NBA Playoffs 2011: Dirk Nowitzki and 15 Other Dominant Playoff Games Since 1990

William JohnsonCorrespondent IIIMay 25, 2011

NBA Playoffs 2011: Dirk Nowitzki and 15 Other Dominant Playoff Games Since 1990

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    To say Dirk Nowitzki has been perfect in the 2011 Western Conference finals might be a slanderous understatement.

    With two 40-plus-point games, a myriad of off-balance jumpers and juke moves, and free-throw shooting that puts Rick Barry to shame, Dirk Nowitzki, claimed to be one of the top 10 greatest players of all time by his coach, is drawing comparisons to Larry Bird and is having the playoff round of his life.

    Dirk has always been a consistent basketball monster, but part of that consistency was losing in the big games. But luck, so far, seems to be on Dirk's side, as he is leading his Mavericks team to the promised land.

    Dirk stands one win away from his second NBA Finals trip and five wins from his first ring. And by dispatching the Lakers in a four-game sweep, the Mavericks, and the nation, are starting to believe those five wins are possible.

    Dirk's Game 1 performance against the Thunder set the tone for what has been a series dominated, when it counts, by Dallas. His performance can't possibly be judged so quickly after it happened but it already makes the short list as one of the greatest played in recent playoff memory.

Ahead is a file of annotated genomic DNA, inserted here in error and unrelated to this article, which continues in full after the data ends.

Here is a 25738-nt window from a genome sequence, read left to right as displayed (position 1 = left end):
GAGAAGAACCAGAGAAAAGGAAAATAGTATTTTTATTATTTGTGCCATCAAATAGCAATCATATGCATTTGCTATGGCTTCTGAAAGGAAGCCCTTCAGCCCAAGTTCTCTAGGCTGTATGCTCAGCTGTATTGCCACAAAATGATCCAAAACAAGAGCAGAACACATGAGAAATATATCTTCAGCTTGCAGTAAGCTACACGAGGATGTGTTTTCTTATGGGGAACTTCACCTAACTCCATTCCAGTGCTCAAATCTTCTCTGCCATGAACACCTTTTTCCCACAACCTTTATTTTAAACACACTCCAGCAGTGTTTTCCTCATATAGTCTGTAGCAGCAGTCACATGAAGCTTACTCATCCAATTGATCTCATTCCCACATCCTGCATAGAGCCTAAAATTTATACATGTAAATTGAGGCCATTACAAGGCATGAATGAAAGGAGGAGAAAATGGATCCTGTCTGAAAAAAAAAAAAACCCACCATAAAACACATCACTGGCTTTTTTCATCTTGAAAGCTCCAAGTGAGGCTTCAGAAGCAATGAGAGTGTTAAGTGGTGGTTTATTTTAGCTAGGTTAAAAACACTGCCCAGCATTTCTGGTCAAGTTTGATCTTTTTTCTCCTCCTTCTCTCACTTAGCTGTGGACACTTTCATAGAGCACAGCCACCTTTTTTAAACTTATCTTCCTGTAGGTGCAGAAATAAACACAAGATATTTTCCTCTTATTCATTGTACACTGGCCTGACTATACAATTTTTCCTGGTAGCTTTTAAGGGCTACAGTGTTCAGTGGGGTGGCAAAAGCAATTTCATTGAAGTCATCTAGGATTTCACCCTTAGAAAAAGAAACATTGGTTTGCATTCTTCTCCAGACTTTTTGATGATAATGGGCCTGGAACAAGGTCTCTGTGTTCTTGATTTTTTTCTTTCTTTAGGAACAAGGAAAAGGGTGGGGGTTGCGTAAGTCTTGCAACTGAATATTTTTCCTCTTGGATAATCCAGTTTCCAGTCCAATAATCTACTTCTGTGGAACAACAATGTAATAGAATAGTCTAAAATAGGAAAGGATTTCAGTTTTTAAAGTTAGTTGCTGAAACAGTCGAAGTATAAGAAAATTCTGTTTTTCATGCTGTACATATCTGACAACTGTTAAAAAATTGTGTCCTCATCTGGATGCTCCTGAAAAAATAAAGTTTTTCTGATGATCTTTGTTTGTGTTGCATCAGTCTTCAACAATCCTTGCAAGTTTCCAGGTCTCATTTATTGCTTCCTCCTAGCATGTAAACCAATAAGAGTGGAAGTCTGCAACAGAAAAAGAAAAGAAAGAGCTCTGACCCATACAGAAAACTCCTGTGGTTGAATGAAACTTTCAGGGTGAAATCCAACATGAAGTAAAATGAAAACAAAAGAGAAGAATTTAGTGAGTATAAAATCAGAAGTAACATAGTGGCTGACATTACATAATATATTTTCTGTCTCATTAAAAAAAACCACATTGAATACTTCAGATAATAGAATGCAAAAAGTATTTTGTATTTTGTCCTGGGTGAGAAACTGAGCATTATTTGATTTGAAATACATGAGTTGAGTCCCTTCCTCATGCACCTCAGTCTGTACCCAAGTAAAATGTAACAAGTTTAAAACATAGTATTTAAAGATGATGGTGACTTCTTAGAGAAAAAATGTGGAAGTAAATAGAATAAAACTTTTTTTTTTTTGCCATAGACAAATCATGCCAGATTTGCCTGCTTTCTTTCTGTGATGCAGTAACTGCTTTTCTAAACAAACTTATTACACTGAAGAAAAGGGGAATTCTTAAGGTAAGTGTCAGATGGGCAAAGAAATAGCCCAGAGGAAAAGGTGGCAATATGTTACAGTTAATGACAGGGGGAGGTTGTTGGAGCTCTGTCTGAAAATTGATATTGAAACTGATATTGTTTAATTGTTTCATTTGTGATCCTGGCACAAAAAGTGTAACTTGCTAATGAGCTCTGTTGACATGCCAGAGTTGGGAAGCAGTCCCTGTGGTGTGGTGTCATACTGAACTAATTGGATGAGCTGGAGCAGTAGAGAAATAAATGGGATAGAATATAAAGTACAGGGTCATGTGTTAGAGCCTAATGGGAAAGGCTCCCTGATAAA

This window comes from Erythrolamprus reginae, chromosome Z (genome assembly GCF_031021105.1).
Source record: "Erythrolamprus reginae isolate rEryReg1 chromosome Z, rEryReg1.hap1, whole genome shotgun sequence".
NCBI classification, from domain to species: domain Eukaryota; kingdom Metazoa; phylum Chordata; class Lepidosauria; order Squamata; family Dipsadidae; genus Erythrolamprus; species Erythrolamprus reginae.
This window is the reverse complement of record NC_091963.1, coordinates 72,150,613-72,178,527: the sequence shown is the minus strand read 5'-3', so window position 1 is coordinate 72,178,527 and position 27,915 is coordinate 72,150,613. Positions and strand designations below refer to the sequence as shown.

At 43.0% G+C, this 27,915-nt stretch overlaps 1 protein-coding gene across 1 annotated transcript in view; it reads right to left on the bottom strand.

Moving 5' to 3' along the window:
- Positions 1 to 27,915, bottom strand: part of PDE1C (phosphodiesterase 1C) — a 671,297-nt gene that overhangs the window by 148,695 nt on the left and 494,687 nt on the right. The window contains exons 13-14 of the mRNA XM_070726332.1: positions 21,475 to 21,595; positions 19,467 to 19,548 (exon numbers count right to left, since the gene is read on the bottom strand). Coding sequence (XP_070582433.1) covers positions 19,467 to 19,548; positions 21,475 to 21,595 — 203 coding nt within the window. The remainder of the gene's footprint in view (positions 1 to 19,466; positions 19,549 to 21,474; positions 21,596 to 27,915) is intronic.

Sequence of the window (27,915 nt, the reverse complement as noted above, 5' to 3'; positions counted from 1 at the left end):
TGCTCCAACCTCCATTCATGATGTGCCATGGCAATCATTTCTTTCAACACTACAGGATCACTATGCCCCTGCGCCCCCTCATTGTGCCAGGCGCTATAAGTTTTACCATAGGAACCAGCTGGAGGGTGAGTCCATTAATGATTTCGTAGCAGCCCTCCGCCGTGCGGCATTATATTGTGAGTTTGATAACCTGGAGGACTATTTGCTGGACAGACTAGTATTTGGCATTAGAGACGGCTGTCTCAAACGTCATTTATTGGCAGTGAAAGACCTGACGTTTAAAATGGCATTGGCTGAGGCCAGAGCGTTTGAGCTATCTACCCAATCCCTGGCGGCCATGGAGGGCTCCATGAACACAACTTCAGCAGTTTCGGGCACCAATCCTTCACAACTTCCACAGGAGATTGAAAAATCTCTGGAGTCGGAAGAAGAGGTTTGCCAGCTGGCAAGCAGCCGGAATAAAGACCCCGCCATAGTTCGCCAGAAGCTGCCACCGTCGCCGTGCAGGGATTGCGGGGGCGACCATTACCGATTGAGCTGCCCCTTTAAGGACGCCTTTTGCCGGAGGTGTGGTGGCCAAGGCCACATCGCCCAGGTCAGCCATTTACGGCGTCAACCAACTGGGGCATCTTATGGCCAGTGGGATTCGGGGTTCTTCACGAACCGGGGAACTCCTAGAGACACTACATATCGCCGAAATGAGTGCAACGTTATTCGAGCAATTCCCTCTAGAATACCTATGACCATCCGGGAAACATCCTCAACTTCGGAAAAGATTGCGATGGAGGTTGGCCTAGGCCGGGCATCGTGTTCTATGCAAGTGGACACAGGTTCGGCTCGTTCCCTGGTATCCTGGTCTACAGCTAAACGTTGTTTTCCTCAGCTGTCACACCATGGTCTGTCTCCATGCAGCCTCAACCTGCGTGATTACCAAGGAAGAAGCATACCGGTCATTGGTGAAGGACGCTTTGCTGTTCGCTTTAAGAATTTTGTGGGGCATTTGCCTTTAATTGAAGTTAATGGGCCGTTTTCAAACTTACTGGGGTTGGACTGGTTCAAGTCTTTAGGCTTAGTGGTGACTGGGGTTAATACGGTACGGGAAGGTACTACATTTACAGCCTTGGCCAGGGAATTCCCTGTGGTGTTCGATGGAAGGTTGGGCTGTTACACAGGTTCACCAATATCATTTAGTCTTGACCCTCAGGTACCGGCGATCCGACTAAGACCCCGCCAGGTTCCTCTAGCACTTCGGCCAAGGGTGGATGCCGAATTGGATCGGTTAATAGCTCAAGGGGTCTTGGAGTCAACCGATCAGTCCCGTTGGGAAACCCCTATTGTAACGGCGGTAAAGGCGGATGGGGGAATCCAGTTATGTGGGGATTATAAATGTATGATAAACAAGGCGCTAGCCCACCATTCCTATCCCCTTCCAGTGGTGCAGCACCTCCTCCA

In honor of that epic performance (stat line was: 48 points on 12-of-15 FG, 24-of-24 FTs, six rebounds, four assists and four blocks), here are 15 other classic playoff performances that wowed us all.

     

    Note: I wouldn't feel justified in citing memorable playoff performances if I have no actual memory of them. Therefore, I have provided memorable moments from my history of watching basketball (thus performances that impressed me) and selected 1990 as the start date. So is this "all time" and truly historical? No, it's my opinion during my life, but there have been plenty of performances since 1990 that remain immortal and memorable and I provide the 15 best for that era. Also, this list is in chronological order, not ranking order.

Michael Jordan: 1992 NBA Finals, Game 1

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    Victim

    The Portland Trail Blazers

     

    The Situation

    The Bulls began their first title defense by facing a Blazers team stacked with talented names such as Clyde Drexler, Clifford Robinson, Terry Porter, and Danny Ainge.

     

    The Stat Line

    39 points, 11 assists, 3 rebounds, 2 steals, 16/27 FG (59%), 6/10 3FG (60%)

     

    Analysis

    Also known as "The Shrug," this was Jordan sticking it to any critics he had left by scoring 35 points in the first half (a record) and making an incredible six threes in said half. His response: a nonchalant shrug.

    By the end of the third quarter the Bulls were ahead 104-68 and MJ's job was done.

Michael Jordan: 1993 NBA Finals, Game 4

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    Victim

    The Phoenix Suns

     

    The Situation

    After stealing Games 1 and 2 on the road in Phoenix, the Suns, led by Charles Barkley, got their revenge and stole an away game of their own in Game 3's triple-overtime thriller. Jordan didn't want this series tied going into Game 5.

     

    The Stat Line

    55 points, 8 rebounds, 4 assists, 21/37 FG (56%)

     

    Analysis

    Jordan's relentless pursuit of a win brought him close to the 60-point mark (again) and put the Bulls in a comfortable position leading into Game 5 with a 3-1 series lead.

    Oddly, the Bulls would lose another home game in Game 5 and finish off the series, dramatically, in Phoenix.

Reggie Miller: 1995 Eastern Conference Semis, Game 1